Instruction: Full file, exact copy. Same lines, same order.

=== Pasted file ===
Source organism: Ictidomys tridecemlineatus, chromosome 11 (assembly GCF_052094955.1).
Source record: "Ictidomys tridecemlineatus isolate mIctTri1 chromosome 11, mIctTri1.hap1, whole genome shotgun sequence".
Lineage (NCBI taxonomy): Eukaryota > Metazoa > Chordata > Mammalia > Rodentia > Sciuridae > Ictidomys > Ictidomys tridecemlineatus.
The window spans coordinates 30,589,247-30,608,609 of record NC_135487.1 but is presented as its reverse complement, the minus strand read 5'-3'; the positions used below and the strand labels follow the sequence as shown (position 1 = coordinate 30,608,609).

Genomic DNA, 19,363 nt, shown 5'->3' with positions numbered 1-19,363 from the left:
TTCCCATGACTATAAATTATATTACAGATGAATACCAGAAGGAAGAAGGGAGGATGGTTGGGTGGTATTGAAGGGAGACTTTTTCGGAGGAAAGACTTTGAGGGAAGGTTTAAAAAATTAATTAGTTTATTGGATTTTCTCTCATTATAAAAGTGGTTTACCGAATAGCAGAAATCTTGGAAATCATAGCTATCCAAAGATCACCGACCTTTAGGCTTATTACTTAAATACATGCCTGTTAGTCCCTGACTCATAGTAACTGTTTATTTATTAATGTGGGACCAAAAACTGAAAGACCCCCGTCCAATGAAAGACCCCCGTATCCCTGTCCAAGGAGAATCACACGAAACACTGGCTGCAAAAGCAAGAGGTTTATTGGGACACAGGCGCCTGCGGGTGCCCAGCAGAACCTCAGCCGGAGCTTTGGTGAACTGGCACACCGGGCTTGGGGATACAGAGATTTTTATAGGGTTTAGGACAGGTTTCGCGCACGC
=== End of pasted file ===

Source organism: Ictidomys tridecemlineatus, chromosome 11 (assembly GCF_052094955.1).
Source record: "Ictidomys tridecemlineatus isolate mIctTri1 chromosome 11, mIctTri1.hap1, whole genome shotgun sequence".
Lineage (NCBI taxonomy): Eukaryota > Metazoa > Chordata > Mammalia > Rodentia > Sciuridae > Ictidomys > Ictidomys tridecemlineatus.
The window spans coordinates 30,589,247-30,608,609 of record NC_135487.1 but is presented as its reverse complement, the minus strand read 5'-3'; the positions used below and the strand labels follow the sequence as shown (position 1 = coordinate 30,608,609).

Genomic DNA, 19,363 nt, shown 5'->3' with positions numbered 1-19,363 from the left:
TTCCCATGACTATAAATTATATTACAGATGAATACCAGAAGGAAGAAGGGAGGATGGTTGGGTGGTATTGAAGGGAGACTTTTTCGGAGGAAAGACTTTGAGGGAAGGTTTAAAAAATTAATTAGTTTATTGGATTTTCTCTCATTATAAAAGTGGTTTACCGAATAGCAGAAATCTTGGAAATCATAGCTATCCAAAGATCACCGACCTTTAGGCTTATTACTTAAATACATGCCTGTTAGTCCCTGACTCATAGTAACTGTTTATTTATTAATGTGGGACCAAAAACTGAAAGACCCCCGTCCAATGAAAGACCCCCGTATCCCTGTCCAAGGAGAATCACACGAAACACTGGCTGCAAAAGCAAGAGGTTTATTGGGACACAGGCGCCTGCGGGTGCCCAGCAGAACCTCAGCCGGAGCTTTGGTGAACTGGCACACCGGGCTTGGGGATACAGAGATTTTTATAGGGTTTAGGACAGGTTTCGCGCACGC